“When dealing with people, remember you are not dealing with creatures of logic, but creatures of emotion.”— Dale Carnegie
I’ve seen the effects of having disgruntled employees left unchecked.
If you leave a disgruntled employee to fester, their negative energy will spread through the ranks. Before you know it, instead of having one disgruntled team member, you now have s few. This can wreak havoc on your organization and destroy it from the inside out.
This is especially true if you’re in the customer service business. If you have a disgruntled employee serving customers with a bad attitude, all it takes is one interaction with one customer who runs a popular blog or other media outlet and your business is marred.
It’s crucial that you address disgruntled employees with a sense of urgency as soon as you’re aware of it.
This is why I stress the importance of emotional intelligence as a leader. It allows for you to prevent disgruntled employees from manifesting in the first place.
Identification Of Disgruntled Employees
Fortunately, it’s easy to identify a disgruntled employee. They usually want you to know that they have an issue and act out in a multitude of ways with out actually verbalizing it to you.
Here are a few things to look out for:
- Absenteeism: A blatant red flag that the employee is not enjoying their time at work is a sudden increase in the usage of sick days and other forms of paid time off. Of course, this can be because of other things such as family or personal issues.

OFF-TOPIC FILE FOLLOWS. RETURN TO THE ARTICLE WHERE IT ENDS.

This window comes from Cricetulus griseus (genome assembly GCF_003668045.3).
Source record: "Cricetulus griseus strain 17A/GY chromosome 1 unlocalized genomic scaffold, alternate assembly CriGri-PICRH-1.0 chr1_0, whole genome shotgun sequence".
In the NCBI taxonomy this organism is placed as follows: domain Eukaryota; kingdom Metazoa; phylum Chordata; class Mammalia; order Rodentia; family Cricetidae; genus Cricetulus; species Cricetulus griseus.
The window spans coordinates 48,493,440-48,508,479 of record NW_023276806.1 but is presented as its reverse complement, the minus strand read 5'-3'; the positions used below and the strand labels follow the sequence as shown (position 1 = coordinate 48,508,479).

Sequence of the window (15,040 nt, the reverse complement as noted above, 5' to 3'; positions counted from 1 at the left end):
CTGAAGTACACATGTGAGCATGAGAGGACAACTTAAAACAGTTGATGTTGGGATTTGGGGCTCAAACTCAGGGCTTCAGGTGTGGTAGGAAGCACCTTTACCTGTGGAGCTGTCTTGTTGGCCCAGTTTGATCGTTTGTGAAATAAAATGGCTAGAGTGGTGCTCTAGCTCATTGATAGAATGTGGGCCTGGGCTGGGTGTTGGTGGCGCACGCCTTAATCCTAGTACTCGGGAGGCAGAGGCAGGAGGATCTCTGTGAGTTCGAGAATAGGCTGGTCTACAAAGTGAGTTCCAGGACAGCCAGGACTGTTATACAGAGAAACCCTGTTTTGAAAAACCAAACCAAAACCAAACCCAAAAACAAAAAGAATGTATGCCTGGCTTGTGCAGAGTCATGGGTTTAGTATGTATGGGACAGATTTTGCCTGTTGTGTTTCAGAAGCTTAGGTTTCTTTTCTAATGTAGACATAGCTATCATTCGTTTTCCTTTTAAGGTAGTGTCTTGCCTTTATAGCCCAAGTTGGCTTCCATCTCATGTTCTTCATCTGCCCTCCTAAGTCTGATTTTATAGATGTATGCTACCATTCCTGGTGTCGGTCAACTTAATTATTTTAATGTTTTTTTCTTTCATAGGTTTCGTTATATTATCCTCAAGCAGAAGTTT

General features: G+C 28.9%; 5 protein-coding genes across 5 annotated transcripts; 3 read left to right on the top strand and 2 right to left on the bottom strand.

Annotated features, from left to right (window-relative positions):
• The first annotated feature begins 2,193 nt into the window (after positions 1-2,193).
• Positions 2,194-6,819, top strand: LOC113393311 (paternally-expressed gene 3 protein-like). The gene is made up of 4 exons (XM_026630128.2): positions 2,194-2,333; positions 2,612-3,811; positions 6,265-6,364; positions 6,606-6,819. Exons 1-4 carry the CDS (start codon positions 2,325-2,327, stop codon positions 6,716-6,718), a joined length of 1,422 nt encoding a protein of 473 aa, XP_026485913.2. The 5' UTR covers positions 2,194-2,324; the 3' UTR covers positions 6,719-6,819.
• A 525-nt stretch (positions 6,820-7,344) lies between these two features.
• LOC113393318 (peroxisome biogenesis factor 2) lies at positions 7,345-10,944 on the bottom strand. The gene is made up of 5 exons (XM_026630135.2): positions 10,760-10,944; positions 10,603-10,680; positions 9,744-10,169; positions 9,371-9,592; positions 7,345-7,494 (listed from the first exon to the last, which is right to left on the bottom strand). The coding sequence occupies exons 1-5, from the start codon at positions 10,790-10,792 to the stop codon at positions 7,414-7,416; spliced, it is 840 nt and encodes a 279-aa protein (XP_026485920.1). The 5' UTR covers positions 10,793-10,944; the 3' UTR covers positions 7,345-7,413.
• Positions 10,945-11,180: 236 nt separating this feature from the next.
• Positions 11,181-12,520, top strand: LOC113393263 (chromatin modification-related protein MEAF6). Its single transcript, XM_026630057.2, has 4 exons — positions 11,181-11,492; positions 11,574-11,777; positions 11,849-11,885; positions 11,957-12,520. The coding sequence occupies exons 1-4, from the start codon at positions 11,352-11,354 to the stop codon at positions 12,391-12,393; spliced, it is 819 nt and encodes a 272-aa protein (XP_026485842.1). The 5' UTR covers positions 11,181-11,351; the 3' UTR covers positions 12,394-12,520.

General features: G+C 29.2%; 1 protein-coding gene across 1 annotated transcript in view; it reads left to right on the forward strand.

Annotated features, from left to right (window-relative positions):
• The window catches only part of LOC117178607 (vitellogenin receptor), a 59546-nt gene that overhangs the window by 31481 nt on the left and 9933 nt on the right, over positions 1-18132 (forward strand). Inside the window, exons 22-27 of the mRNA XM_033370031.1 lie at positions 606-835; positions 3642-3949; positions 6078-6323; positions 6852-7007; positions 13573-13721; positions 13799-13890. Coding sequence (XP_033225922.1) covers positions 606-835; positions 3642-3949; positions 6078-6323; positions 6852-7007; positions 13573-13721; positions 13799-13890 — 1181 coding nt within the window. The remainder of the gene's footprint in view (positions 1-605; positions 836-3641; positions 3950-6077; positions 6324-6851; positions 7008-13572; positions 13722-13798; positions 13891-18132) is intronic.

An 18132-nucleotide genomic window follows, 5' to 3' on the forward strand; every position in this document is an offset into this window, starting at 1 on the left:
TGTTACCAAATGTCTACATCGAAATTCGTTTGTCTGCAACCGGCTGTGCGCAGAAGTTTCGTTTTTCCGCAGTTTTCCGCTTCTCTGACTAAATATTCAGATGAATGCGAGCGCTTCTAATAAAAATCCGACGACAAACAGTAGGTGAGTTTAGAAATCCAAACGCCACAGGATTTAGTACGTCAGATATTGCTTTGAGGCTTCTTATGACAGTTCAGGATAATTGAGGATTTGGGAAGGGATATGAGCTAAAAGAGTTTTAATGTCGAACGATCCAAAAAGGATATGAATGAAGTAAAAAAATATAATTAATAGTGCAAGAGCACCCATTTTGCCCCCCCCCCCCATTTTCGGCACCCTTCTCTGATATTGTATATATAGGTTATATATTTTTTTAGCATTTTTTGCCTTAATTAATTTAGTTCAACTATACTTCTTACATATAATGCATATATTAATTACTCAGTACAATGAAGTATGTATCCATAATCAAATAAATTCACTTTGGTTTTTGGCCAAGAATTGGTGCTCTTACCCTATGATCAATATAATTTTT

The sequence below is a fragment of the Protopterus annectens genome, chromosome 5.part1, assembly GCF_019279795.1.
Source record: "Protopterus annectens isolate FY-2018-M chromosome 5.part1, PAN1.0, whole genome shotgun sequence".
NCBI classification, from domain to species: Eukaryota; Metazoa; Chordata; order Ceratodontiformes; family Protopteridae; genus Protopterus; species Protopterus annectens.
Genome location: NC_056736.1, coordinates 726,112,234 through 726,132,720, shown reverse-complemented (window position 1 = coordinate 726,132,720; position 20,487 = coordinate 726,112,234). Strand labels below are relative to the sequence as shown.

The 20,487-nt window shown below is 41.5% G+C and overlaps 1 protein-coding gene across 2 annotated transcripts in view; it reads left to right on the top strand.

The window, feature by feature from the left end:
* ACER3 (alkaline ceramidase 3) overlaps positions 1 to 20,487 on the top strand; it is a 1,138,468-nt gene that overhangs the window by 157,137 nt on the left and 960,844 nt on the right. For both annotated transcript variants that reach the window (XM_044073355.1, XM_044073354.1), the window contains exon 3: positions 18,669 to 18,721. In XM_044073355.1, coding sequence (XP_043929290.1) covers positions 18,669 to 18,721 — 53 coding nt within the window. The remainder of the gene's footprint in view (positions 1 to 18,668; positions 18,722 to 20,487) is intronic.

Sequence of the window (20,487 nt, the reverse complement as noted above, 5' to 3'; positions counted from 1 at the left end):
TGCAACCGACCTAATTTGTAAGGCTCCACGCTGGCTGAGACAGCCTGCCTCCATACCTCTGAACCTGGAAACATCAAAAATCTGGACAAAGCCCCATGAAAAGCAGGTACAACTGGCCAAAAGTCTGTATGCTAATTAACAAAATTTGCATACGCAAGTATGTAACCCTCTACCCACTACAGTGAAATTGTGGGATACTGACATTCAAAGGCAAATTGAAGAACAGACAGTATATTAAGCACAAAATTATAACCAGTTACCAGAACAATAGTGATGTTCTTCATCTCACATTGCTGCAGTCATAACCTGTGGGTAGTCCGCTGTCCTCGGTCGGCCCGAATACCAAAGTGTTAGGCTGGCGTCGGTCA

- Decline In Performance: Another telltale sign of dissatisfaction is a decline in work performance. To say the least, disgruntled employees are not motivated to perform at their best.
- Decline In Team Performance: This is a sign that the misery from a disgruntled employee has metastasized. This could also be a sign that they have stopped contributing their share of teamwork. They’re not willing to work collaboratively with others and in not doing so, the performance of the team suffers.
- Bad Attitude: This is the most obvious sign. The way the member speaks and handles conversations, meetings, performance evaluations and simple job activities speak volumes. If there’s a sudden flux in attitude that’s out of the ordinary, if they suddenly don’t seem like their “normal self,” this is a sign that something is wrong. The article below outlines how to deal with an employee with a bad attitude.